How much better is the thread pool?

Is thread pool worth to consider for my project?   I was  looking for some opinions around the net and as usual they  differ and most common wisdom is it matters. Generally it’s “known” that creating and tearing down thread is “significant” overhead, so if you have a lot of small tasks thread pool is much better solution then spawning new thread for each task.  But what is significant overhead?  According to what I read time to create thread on Linux should be about 10μs (which does not look as too much to me) and app. 2MB of memory allocated for stack (configurable).   I was considering thread pool in context of audioserve project, where I started with simplest possible solution (e.g. spawning individual threads ) and was wondering how much I’m loosing by not using thread pool. So I implemented simple thread pool (as learning exercise – long term audioserve solution should use tokio-threadpool)  and add it to audioserve.  In the remainder of this short article I’d like to share my findings and  roughly quantify benefits of thread pool for such small project.

audioserve is basically working with local file systems – so tasks are running is separate threads not to block main loop. I used Apache ab  and Jmeter tools to test 3 scenarios:

  1.  Quick IO task – listing of small directory ( 2 items – subdirectories)  – 1000 concurrent requests with ab tool
    Here I measured response time –  improvement with thread pool was notable – app.  21% decrease ( 75ms vs 95ms).  Notable difference was also on program size – were version with thread pool was about half size in both virtual and residual memory.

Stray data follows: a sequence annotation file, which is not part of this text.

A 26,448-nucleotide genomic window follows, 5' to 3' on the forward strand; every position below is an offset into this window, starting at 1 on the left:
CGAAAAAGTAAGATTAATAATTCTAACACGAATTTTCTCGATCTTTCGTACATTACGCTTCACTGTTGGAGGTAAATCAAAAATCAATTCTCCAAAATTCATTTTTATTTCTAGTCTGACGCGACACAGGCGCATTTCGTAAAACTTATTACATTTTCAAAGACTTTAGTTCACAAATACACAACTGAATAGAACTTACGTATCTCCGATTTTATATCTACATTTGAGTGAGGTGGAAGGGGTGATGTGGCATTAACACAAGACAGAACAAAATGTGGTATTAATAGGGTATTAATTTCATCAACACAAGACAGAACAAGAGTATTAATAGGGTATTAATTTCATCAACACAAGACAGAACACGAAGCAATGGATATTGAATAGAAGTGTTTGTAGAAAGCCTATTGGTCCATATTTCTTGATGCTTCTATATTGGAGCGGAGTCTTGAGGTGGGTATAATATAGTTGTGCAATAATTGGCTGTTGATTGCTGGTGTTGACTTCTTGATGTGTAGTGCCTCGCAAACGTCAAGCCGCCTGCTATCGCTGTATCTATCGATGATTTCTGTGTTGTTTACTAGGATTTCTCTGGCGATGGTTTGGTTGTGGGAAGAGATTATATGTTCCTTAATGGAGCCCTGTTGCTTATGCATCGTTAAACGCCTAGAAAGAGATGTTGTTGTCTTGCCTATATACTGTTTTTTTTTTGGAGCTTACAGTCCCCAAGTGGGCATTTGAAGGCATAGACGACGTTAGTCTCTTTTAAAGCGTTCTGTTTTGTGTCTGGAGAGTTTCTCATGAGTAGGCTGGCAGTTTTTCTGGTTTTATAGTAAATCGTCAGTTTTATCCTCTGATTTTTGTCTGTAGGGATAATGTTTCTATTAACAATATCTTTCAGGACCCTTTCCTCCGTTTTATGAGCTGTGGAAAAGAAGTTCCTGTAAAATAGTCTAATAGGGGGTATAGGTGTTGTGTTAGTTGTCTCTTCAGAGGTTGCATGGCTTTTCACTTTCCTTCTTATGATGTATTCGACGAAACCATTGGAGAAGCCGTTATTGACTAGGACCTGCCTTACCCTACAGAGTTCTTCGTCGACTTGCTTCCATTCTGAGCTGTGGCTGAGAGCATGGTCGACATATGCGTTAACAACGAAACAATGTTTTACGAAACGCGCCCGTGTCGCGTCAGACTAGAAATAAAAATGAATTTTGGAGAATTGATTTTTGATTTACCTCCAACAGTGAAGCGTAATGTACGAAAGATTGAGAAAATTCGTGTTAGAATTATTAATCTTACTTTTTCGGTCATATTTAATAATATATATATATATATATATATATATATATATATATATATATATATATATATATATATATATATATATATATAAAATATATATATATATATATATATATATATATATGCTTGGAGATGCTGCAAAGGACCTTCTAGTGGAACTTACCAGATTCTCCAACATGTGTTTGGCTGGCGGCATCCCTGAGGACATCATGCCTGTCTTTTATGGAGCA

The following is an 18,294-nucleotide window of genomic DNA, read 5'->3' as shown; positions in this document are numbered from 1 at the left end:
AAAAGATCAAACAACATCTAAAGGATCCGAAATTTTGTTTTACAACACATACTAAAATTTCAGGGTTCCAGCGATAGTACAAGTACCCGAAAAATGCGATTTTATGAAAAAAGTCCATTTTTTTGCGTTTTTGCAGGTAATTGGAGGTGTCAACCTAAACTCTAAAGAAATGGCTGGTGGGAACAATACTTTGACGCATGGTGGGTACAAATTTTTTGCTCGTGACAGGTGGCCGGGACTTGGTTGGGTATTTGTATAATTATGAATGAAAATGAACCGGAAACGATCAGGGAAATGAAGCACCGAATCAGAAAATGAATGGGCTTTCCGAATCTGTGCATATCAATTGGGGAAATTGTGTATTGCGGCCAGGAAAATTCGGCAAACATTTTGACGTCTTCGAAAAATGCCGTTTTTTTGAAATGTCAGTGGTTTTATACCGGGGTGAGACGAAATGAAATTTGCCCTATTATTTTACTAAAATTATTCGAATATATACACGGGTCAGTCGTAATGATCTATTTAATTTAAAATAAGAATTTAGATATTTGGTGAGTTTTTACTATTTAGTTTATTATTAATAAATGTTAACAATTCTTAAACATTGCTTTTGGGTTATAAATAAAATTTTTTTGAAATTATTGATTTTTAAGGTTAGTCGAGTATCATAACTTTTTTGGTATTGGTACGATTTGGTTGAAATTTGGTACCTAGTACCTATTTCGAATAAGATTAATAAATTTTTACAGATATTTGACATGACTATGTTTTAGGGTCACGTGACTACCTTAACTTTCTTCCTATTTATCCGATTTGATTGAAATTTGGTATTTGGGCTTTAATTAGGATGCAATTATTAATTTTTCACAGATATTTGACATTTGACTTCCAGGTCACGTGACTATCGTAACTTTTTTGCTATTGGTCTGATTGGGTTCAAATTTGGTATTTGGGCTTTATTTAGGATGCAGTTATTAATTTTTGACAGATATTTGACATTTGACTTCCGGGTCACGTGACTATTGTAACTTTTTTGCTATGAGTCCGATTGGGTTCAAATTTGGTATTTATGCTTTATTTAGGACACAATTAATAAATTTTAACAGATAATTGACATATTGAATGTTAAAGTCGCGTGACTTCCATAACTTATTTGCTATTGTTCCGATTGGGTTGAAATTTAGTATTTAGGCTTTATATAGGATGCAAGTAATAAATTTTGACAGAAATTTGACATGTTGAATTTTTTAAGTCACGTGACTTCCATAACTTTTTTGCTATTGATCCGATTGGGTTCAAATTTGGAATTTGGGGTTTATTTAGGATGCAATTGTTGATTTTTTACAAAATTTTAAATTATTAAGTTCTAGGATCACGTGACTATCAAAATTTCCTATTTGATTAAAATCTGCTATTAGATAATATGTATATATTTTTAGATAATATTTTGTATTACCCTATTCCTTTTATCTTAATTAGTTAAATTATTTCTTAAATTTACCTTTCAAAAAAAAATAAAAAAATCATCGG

2. Longer IO task – listing of bigger directory ( > 100 files, audioserve must also read audio metadata from each file header) –  1000 concurrent requests with ab tool.
    As expected in longer tasks there was no significant difference in response time (actually version without pool was about 3% faster), but again program with pool took less memory  – about half.
  3. Complex browsing scenario with Jmeter
    Here Jmeter provides compound index – APDEX – reflecting ‘user satisfaction’. Here again there was no difference between versions (version with pool only marginally better –  0.946 vs 0.935), but again there we difference in memory consumed by program, similar as in previous cases.

In summary although user will not mention difference in audioserve, version with pool provides some benefits. mainly in saved memory footprint. I also observed improved stability (version without pool dropped connection occasionally).  As thread pool is  relatively easy to implement it worth to consider even for smaller solution like audioserve.



Leave a Reply

Your email address will not be published. Required fields are marked *